"I'm in the Infantry Captain's Career Course right now at Fort Benning, Georgia and one day during a briefing, the commanding general, Maj. Gen. (Scott) Miller, asked my class of 130 male captains if anyone was concerned about gender integration. About 80 percent of the hands in the room went up." Griest said. "So apparently, there is still some concern, and there probably will be when you get to your units. I think the manner in which leaders address that concern is critical, as it was when the Army went through racial integration."
Miller addressed Griest's class about the gender issue and reminded them that a decision was made and it was their job to execute, regardless of their opinions.
But he gave his opinion in the process in that he supported the new policy of allowing women in combat arms because of his experience working with women in that role.
"His public show of support is what I want to talk to you about tonight," Griest said. "It was worth a lot to me, and it is extremely relevant to all of you, because when I get asked how I was able to overcome adversity, I always think; because of leaders who supported me."
Griest talked about Flipper, who did have support through his commander and Capt. Nicholas Nolan, who took Flipper under his wing despite intense scrutiny rather than to bow to the opinions of his peers. She talked about how she passed the Ranger Fitness Test and the 12-miler, but failed the land navigation test.
"Land nav," Griest said. "I had never failed land nav before, and had never felt more defeated than I did at that moment. I dreaded telling Maj. Archer, but when I did, he did not seem discouraged at all and told me that I needed to get out there and practice. That day, I went to range control and picked up the five free maps they give away, knowing I was going to need all of them."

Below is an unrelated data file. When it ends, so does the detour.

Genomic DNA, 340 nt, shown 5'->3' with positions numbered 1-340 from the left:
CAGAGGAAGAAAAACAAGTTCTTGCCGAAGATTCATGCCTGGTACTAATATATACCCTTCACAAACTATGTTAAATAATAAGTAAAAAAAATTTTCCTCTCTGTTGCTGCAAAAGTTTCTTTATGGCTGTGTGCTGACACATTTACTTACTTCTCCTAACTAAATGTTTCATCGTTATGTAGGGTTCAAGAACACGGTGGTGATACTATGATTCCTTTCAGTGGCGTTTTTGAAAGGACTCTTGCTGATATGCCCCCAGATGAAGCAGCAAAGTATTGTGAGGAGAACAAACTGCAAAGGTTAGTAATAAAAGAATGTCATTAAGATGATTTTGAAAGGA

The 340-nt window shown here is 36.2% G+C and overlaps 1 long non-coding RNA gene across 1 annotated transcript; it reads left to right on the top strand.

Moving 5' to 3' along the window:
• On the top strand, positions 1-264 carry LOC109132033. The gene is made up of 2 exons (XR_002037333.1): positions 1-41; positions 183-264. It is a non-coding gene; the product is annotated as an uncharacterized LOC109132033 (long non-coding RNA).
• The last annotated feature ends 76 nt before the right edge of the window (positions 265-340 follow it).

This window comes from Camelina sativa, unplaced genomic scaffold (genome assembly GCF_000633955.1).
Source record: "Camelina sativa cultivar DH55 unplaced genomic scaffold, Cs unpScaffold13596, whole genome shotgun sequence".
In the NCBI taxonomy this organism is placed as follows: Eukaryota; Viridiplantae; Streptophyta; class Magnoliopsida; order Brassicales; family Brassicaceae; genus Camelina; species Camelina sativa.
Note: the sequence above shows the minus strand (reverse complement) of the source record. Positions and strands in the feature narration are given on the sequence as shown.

Griest took Maj. Archer's advice and practiced, at night, in the cold and damp, up hills, backwards and running. She was determined to pass the next land navigation course. "I made a point tonight of explaining how leaders impacted my ability to perform and succeed because I still always hear the question, 'how many women are even willing and able to do well in Ranger School?' Or 'Why bother to go through this trouble for a handful of women,'" Griest said. "They act like I'm some exceptional case, but I know that if there were more leaders out there like Miller and Archer, any woman could be successful in any role.
"Just this morning, I was ecstatic to learn that eight women here have chosen to branch either Armor or Infantry when they graduate in May. That's a big deal," she added. "Right in front of me is West Point's first female Commandant of Cadets. I stand on the shoulders of the women in the class of 1980 who were the first to graduate from West Point, and as many people have pointed out, women have been in combat for a long time. I'm excited for all of you who are about to be at the forefront of this historic change, not just for the military but also for our country. Take ownership of this mission."